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Validation and Analysis of Modeled Predictions of Growth of Bacillus cereus Spores in Boiled Rice

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The growth of psychrotrophic Bacillus cereus 404 from spores in boiled rice was examined experimentally at 15, 20, and 30°C. Using the Gompertz function, observed growth was modeled, and these kinetic values were compared with kinetic values for the growth of mesophilic vegetative cells as predicted by the U.S. Department of Agriculture's Pathogen Modeling Program, version 5.1. An analysis of variance indicated no statistically significant difference between observed and predicted values. A graphical comparison of kinetic values demonstrated that modeled predictions were "fail safe" for generation time and exponential growth rate at all temperatures. The model also was fail safe for lag-phase duration at 20 and 30°C but not at 15°C. Bias factors of 0.55, 0.82, and 1.82 for generation time, lag-phase duration, and exponential growth rate, respectively, indicated that the model generally was fail safe and hence provided a margin of safety in its growth predictions. Accuracy factors of 1.82, 1.60, and 1.82 for generation time, lag-phase duration, and exponential growth rate, respectively, quantitatively demonstrated the degree of difference between predicted and observed values. Although the Pathogen Modeling Program produced reasonably accurate predictions of the growth of psychrotrophic B. cereus from spores in boiled rice, the margin of safety provided by the model may be more conservative than desired for some applications. It is recommended that if microbial growth modeling is to be applied to any food safety or processing situation, it is best to validate the model before use. Once experimental data are gathered, graphical and quantitative methods of analysis can be useful tools for evaluating specific trends in model prediction and identifying important deviations between predicted and observed data.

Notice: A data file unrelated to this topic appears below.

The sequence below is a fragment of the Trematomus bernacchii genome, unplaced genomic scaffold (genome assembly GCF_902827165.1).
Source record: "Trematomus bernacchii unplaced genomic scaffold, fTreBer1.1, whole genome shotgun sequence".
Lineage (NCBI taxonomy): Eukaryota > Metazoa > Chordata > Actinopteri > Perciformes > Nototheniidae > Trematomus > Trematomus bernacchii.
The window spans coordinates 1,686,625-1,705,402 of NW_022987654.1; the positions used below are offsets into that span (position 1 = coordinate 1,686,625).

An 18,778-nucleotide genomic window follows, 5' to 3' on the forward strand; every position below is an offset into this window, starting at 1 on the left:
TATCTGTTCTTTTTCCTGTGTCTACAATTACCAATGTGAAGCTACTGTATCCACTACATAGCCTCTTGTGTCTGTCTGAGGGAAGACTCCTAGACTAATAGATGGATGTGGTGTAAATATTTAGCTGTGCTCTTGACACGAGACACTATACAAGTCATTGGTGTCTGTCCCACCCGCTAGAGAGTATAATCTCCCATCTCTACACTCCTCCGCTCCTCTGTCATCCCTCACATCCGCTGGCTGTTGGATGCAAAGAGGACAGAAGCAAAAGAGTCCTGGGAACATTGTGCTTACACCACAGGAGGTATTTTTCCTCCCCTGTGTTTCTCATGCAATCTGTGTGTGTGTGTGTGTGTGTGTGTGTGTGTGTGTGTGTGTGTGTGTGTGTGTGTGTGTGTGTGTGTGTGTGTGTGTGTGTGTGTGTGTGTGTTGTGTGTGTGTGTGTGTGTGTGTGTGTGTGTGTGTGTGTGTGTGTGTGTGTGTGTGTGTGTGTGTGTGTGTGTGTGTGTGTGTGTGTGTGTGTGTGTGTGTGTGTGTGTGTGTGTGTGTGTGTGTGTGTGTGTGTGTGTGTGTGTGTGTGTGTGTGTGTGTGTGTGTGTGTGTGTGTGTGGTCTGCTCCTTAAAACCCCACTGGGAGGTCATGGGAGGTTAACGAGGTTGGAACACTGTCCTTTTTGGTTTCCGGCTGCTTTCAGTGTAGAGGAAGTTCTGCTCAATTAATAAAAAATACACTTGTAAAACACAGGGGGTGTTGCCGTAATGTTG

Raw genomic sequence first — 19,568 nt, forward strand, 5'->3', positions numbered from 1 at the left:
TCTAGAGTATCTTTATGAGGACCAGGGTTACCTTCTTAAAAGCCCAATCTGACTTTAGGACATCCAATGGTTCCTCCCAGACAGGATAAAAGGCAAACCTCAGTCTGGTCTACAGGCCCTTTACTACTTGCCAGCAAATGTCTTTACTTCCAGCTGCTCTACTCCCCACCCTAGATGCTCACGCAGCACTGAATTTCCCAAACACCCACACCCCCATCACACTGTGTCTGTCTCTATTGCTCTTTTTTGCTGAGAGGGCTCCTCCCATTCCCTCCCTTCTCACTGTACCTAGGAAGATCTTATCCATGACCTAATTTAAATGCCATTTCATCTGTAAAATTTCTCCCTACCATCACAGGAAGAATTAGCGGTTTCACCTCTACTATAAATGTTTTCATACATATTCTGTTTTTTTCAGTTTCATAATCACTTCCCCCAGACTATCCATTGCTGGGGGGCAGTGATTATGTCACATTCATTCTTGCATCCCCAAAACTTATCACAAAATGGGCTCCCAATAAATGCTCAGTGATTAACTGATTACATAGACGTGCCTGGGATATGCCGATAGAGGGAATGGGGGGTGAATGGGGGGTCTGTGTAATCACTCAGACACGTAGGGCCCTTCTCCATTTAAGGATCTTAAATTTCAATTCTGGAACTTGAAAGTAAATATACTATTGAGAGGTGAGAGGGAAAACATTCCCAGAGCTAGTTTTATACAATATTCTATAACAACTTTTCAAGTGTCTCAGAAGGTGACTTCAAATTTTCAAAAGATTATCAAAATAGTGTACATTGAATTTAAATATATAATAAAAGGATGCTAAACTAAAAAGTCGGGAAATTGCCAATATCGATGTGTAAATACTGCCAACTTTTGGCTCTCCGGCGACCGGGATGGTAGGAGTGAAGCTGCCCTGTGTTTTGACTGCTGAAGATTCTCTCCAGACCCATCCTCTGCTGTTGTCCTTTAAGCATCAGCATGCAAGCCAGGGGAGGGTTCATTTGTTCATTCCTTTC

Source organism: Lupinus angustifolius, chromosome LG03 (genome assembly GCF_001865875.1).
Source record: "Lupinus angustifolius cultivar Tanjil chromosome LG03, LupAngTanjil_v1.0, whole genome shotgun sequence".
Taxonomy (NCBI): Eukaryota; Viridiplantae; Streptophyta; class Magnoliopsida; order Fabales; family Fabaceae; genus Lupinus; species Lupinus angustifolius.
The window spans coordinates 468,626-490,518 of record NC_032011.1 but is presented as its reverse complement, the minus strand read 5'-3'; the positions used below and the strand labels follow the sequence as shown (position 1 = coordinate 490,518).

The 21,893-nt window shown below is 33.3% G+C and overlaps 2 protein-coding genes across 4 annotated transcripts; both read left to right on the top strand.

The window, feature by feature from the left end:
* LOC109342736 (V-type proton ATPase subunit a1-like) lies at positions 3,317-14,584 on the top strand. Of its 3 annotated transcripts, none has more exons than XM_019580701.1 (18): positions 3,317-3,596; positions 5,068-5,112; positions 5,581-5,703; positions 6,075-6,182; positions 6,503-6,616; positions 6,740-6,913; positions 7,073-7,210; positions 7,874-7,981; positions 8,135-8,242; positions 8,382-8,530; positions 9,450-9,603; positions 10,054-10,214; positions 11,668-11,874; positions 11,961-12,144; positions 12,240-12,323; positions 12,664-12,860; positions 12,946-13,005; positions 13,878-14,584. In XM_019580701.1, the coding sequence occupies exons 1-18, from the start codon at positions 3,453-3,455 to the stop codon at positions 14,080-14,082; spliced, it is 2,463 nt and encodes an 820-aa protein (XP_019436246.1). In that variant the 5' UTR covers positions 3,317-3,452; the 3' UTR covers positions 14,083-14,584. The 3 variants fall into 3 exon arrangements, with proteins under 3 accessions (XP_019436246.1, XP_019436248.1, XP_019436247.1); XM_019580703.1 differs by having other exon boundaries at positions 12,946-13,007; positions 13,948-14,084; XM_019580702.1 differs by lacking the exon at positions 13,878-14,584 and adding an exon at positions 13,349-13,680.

Document Type: Short Communication

Affiliations: Department of Food Science, North Carolina State University, Raleigh, North Carolina 27695-7624, USA

Publication date: February 1, 2000

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    First published in 1937, the Journal of Food Protection®, is a refereed monthly publication. Each issue contains scientific research and authoritative review articles reporting on a variety of topics in food science pertaining to food safety and quality. The Journal is internationally recognized as the leading publication in the field of food microbiology with a readership exceeding 11,000 scientists from 70 countries. The Journal of Food Protection® is indexed in Index Medicus, Current Contents, BIOSIS, PubMed, Medline, and many others.

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